Pandemic Locks Aid Group Out of Mideast Conflict Zones

CAIRO (AP) -
Spraying disinfectant on the Great Pyramids in Giza, on the outskirts of Cairo, Egypt, March 25, 2020. REUTERS/Amr Abdallah Dalsh

An international aid group said Wednesday that closures aimed at containing the coronavirus pandemic are preventing the group from reaching 300,000 people in conflict zones across the Middle East, as the virus arrived in war-torn Libya and case counts rose in Syria and the Gaza Strip, among the world’s most vulnerable places.

The Norwegian Refugee Council said it was unable to reach people in Syria, Yemen and the Gaza Strip, where authorities have imposed strict measures to halt the spread of the virus. All have fragile health-care systems that could be overwhelmed by an outbreak, and only Yemen has yet to report any cases.

“While governments are taking tough and much-needed measures to prevent the spread of coronavirus, millions of refugees and displaced people still depend on humanitarian assistance,” said Jan Egeland, head of the aid group.

In northwestern Syria, hundreds of thousands of people are crammed into unsanitary tent camps, sheltering from the government offensive on the war-torn country’s last rebel stronghold. On Wednesday, the U.S. urged the Syrian government to halt its campaign so those displaced can access humanitarian aid. The U.S. also urged the Assad government to release thousands of civilians arbitrarily detained in crowded jails who are especially vulnerable to the virus. On Wednesday, Syria’s tally of cases rose to five and testing began after weeks of obstacles in the rebel-held province.

The crowded Gaza Strip reported seven new coronavirus cases late Wednesday among security workers, raising the total to nine and stoking concerns about the capacity of its weakened health system to manage coronavirus patients.

Countries across the Middle East have imposed sweeping measures to prevent its spread, including closing their borders, canceling flights and in some cases imposing round-the-clock curfews.

In Syria, an open-ended nightly curfew took effect Wednesday at 6 p.m. local time (1600 GMT). State news showed police patrolling the empty streets of Damascus and other main cities.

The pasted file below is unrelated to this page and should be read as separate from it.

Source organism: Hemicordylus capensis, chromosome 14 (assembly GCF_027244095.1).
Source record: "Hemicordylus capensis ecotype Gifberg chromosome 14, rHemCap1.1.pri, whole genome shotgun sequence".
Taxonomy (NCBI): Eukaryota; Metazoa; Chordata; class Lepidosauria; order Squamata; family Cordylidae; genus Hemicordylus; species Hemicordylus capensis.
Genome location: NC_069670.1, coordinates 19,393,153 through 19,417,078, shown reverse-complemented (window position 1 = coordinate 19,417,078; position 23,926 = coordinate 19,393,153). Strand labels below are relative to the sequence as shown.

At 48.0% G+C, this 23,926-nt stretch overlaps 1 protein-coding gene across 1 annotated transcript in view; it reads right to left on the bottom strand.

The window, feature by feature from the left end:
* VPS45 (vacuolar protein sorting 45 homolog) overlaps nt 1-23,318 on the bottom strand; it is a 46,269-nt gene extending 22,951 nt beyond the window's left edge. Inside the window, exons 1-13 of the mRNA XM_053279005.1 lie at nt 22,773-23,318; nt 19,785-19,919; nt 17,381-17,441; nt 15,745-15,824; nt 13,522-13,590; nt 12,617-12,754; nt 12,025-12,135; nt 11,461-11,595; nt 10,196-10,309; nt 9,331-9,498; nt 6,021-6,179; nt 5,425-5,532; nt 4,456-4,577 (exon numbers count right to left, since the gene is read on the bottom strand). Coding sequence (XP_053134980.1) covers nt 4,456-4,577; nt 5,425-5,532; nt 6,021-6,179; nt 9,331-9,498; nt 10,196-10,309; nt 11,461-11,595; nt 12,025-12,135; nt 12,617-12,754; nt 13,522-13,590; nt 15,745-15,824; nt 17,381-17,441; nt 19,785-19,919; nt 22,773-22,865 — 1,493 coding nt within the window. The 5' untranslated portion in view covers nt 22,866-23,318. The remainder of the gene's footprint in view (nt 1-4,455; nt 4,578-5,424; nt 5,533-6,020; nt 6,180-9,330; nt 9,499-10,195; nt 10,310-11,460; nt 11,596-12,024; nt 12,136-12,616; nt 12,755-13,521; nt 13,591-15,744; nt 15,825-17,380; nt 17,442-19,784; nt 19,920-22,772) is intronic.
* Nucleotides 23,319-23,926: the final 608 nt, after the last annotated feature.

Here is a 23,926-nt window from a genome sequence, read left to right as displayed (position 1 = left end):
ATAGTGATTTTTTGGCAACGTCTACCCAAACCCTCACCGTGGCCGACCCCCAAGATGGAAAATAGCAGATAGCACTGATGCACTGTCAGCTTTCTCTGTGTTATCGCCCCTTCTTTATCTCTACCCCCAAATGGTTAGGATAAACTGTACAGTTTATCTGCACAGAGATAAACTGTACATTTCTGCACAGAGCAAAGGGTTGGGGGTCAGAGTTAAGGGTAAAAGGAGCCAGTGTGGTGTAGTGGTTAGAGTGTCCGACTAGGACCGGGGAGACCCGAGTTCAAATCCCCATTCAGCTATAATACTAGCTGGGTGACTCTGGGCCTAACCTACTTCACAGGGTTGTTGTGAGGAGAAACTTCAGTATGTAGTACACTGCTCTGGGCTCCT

The Palestinian Authority, which governs parts of Yehudah and Shomron, has ordered a full lockdown and halted travel between cities, towns and villages. Sixty-two cases have been reported in the region, along with the nine in Gaza. A 60-year-old woman became the area’s first fatality Wednesday.

At least 3,000 workers came home on Wednesday, said Shahir Saed, head of the workers’ union, after the Palestinian leadership ordered all 65,000 Palestinian workers to return to their homes from workplace accomodations in Israel.

In Libya, authorities tracked down and quarantined dozens of people who had come into contact with the country’s first confirmed case, a 73-year-old man who entered from neighboring Tunisia on March 5 after traveling to Saudi Arabia. Health officials said he was in stable condition.

Libya has been mired in chaos since the 2011 uprising that overthrew and killed longtime dictator Moammar Gadhafi. It is governed by rival authorities based in Tripoli and eastern Libya whose forces have been battling over the capital for nearly a year. The capital’s suburbs came under heavy fire even as the United Nations appealed for a truce so authorities could focus on the pandemic.

Meanwhile, the eastern city of Benghazi began a two-week lockdown Wednesday, although authorities have allowed residents to buy food and medicine for two hours each morning.

Streets in Egypt, the Arab world’s most populous country, emptied Wednesday at 7 p.m. as a nationwide nighttime curfew took effect. President Abdel Fattah el-Sissi appealed to citizens on social media to stay inside and “preserve our safety.” Egypt has confirmed 456 cases and 22 fatalities, including two senior military officers who were involved in efforts to disinfect public places.

Iran is battling the worst outbreak in the region, with over 27,000 confirmed cases and a death toll of at least 2,077. Authorities have advised people to stay at home but have not imposed the kinds of lockdowns seen elsewhere. News footage showed people thronging the streets Monday night, ignoring social-distancing warnings. President Hassan Rouhani imposed new restrictions on parks, saying he was left with “no other choice.”

War-ravaged Afghanistan imposed a lockdown on its western Herat province, which borders Iran and where the largest number of cases has been detected. Afghan authorities have reported 76 cases and two deaths. The NATO-led coalition in Afghanistan has reported four cases among soldiers who recently arrived in Kabul.

Saudi Arabia, meanwhile, expanded its curfew hours in the cities of Mecca and Medina, home to Islam’s holiest sites, as well as the capital, Riyadh. Residents now must remain inside their homes from 3 p.m. to 6 a.m. The kingdom, which has reported 900 cases, also banned travel between three governorates.

As community transmission appears to take off in Pakistan, which has confirmed 1,000 cases and seven deaths, the country halted all domestic passenger flights beginning Thursday.

Abu Dhabi’s Etihad carrier, one of the biggest in the Middle East, said it has had to cut salaries by 25-50% due to the grounding of its passenger flights.